Lutheran Church of the Redeemer

6) Lutheran Church of the Redeemer

Constructed in 1898 under the patronage of German Kaiser Wilhelm II, this Neo-Romanesque church stands as a testament to the renewed interest in the Holy Land by Europe during the late 19th century. This period saw a surge in restoration and church construction, with various nations seeking a religious presence in Jerusalem. Today, the Lutheran Church of the Redeemer hosts four distinct language communities: German, English, Danish, and Arabic.

Built atop the remains of the 11th-century church of Saint Mary of the Latins, established by affluent merchants from Amalfi, Italy, the church's history stretches even further back, with evidence suggesting an earlier church existed on the site as early as the 5th century. Many architectural elements from the medieval church were seamlessly incorporated into the new structure, including the original entrance adorned with zodiac signs and monthly symbols. Within the adjacent Lutheran hospice, visitors will find an inviting cloister dating back to the 13th and 14th centuries, featuring two tiers of galleries.

The highlight of the church undoubtedly lies in its bell tower, accessible for a small fee. Ascending the tower's 177 steps rewards visitors with excellent views from the highest vantage point in the Old City, extending all the way to the Mount of Olives and Mount Zion.
Church of St. Alexander Nevsky

7) Church of St. Alexander Nevsky

Another intriguing church to explore in the Christian Quarter is that of Alexander Nevsky, also known as the Alexander Hospice, situated just across from the Lutheran Church of the Redeemer. This Russian Orthodox temple, built in 1859 and named after the 13th-century Russian warrior-prince, offers a compact yet fascinating visit that can be conveniently squeezed into a tight sightseeing schedule.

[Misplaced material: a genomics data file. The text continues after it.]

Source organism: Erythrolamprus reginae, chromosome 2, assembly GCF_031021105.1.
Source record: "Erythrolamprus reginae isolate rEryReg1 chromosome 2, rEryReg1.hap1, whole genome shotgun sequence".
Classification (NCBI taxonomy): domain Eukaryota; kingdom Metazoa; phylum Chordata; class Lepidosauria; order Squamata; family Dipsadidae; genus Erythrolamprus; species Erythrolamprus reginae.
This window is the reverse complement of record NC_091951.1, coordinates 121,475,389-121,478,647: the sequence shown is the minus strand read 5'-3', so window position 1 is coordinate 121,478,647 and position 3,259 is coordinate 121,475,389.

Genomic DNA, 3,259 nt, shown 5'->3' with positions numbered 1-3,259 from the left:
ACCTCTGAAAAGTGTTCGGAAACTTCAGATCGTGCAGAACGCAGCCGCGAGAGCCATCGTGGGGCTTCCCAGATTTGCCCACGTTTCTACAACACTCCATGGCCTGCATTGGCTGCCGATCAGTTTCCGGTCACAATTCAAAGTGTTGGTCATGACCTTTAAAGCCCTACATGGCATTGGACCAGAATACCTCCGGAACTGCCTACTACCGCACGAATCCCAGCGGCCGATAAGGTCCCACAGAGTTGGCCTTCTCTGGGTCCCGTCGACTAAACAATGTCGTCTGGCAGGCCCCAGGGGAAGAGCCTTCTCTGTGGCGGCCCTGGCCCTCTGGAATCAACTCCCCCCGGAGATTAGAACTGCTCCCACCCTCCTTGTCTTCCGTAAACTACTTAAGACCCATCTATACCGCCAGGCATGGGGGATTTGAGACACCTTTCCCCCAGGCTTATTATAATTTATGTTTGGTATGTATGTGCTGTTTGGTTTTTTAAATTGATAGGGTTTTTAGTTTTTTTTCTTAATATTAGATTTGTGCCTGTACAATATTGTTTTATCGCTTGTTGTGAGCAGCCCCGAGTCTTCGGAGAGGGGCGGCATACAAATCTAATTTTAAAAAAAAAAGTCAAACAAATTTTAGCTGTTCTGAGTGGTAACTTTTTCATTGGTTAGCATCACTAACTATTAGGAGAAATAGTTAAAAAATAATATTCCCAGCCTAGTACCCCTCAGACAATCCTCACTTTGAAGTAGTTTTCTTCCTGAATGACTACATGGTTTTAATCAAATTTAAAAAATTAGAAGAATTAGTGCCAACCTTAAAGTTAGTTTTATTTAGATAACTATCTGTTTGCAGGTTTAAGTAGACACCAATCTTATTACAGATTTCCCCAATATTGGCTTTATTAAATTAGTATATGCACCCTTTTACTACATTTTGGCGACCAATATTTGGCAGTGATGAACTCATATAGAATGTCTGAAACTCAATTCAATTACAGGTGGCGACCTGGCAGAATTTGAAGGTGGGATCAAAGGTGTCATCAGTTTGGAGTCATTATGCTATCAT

Upon entering, among other items of interest, you will find portraits of members of the Russian royal family in the first room near the entrance. The second room holds an impressive iconostasis, along with wall paintings and various cased items on display.

However, the real highlight lies in the archaeological excavations initiated in 1883, even before the church's construction, which garnered worldwide attention and earned the site the "Russian Excavations" moniker. These excavations have unearthed sections of a Herodian city wall dating back to the 2nd century A.D., as well as remnants of a colonnade street and arch structure. Of particular significance is the city wall structure, which supports the belief that the nearby Church of the Holy Sepulchre was originally located outside the city wall and is purportedly the site of Jesus's crucifixion. Archaeology enthusiasts will find this aspect of the visit especially rewarding.
Via Dolorosa (Way of Sorrow)

8) Via Dolorosa (Way of Sorrow) (must see)

Via Dolorosa, or "the Way of Sorrow" in Christian tradition, is the path believed to have been taken by Jesus from Pilate's judgment hall to Golgotha, where he was crucified. This route, traversed by countless pilgrims, begins at the Madrasa al-Omariya, located 300 meters west of the Lions' Gate in the Muslim Quarter, and concludes at the Church of the Holy Sepulchre. Along its 500-meter length are the fourteen Stations of the Cross, each commemorating an event in the Gospel narrative. While these stations are a relatively recent addition, with some established only in the 19th century, they are marked by black iron plaques bearing Roman numerals.

One way to ensure finding all fourteen stations and experience the devotional atmosphere is to join the Franciscans' procession. Led by Franciscan friars, who have been appointed guardians of Jerusalem's holy sites since 1342, the procession typically begins at the Umariya School, the First Station of the Cross, on Fridays at 3 PM in winter or 4 PM during daylight saving time, aligning as closely as possible with the time and day of Jesus's original ordeal.

It's important to note that the cobbled stone path can be slippery, especially when wet, and certain sections may have steep inclines with stairs. The area can be crowded and bustling, so visitors should exercise caution and be prepared to move quickly. Consider joining a tour or bringing a comprehensive map or guidebook. Also, have your camera ready! Besides its spiritual significance, the area has impressive artwork and architecture worth exploring.